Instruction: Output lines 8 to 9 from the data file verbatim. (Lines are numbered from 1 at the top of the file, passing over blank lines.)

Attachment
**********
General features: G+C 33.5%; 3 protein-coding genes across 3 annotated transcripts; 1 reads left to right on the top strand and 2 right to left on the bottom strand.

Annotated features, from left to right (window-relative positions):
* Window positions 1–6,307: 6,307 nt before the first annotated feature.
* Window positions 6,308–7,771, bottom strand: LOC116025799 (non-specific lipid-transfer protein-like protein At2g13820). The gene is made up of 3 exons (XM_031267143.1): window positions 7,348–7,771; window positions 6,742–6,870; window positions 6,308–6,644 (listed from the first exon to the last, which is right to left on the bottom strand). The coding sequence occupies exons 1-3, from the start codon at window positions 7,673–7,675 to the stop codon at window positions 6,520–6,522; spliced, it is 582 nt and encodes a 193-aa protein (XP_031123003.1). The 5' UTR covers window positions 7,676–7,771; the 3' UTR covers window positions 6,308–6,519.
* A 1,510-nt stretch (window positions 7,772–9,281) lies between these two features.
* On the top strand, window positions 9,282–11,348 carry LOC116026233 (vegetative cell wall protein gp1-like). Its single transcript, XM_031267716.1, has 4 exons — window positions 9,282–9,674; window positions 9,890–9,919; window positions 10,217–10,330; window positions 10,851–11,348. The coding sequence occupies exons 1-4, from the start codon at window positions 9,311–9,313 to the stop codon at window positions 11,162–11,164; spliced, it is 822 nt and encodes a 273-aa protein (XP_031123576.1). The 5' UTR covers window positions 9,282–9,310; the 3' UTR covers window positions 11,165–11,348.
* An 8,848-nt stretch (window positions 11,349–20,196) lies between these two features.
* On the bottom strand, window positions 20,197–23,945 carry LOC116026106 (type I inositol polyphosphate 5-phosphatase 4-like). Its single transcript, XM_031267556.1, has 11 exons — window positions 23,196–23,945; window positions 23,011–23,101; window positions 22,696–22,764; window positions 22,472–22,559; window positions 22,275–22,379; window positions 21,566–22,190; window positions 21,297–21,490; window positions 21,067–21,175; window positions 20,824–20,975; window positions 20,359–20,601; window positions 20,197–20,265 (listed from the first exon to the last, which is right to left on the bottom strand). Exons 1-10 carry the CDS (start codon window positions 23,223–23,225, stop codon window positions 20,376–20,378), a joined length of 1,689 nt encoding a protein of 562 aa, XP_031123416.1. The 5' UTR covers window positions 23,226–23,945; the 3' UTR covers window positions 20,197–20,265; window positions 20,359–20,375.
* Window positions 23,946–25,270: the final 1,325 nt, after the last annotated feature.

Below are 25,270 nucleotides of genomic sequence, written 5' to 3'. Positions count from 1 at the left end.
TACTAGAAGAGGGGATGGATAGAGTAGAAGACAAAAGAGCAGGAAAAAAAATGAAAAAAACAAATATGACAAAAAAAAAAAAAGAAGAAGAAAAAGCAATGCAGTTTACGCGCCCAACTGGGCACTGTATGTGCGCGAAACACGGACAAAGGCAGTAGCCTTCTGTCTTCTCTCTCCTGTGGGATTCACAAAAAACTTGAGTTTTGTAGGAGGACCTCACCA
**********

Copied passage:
* On the bottom strand, window positions 20,197–23,945 carry LOC116026106 (type I inositol polyphosphate 5-phosphatase 4-like). Its single transcript, XM_031267556.1, has 11 exons — window positions 23,196–23,945; window positions 23,011–23,101; window positions 22,696–22,764; window positions 22,472–22,559; window positions 22,275–22,379; window positions 21,566–22,190; window positions 21,297–21,490; window positions 21,067–21,175; window positions 20,824–20,975; window positions 20,359–20,601; window positions 20,197–20,265 (listed from the first exon to the last, which is right to left on the bottom strand). Exons 1-10 carry the CDS (start codon window positions 23,223–23,225, stop codon window positions 20,376–20,378), a joined length of 1,689 nt encoding a protein of 562 aa, XP_031123416.1. The 5' UTR covers window positions 23,226–23,945; the 3' UTR covers window positions 20,197–20,265; window positions 20,359–20,375.
* Window positions 23,946–25,270: the final 1,325 nt, after the last annotated feature.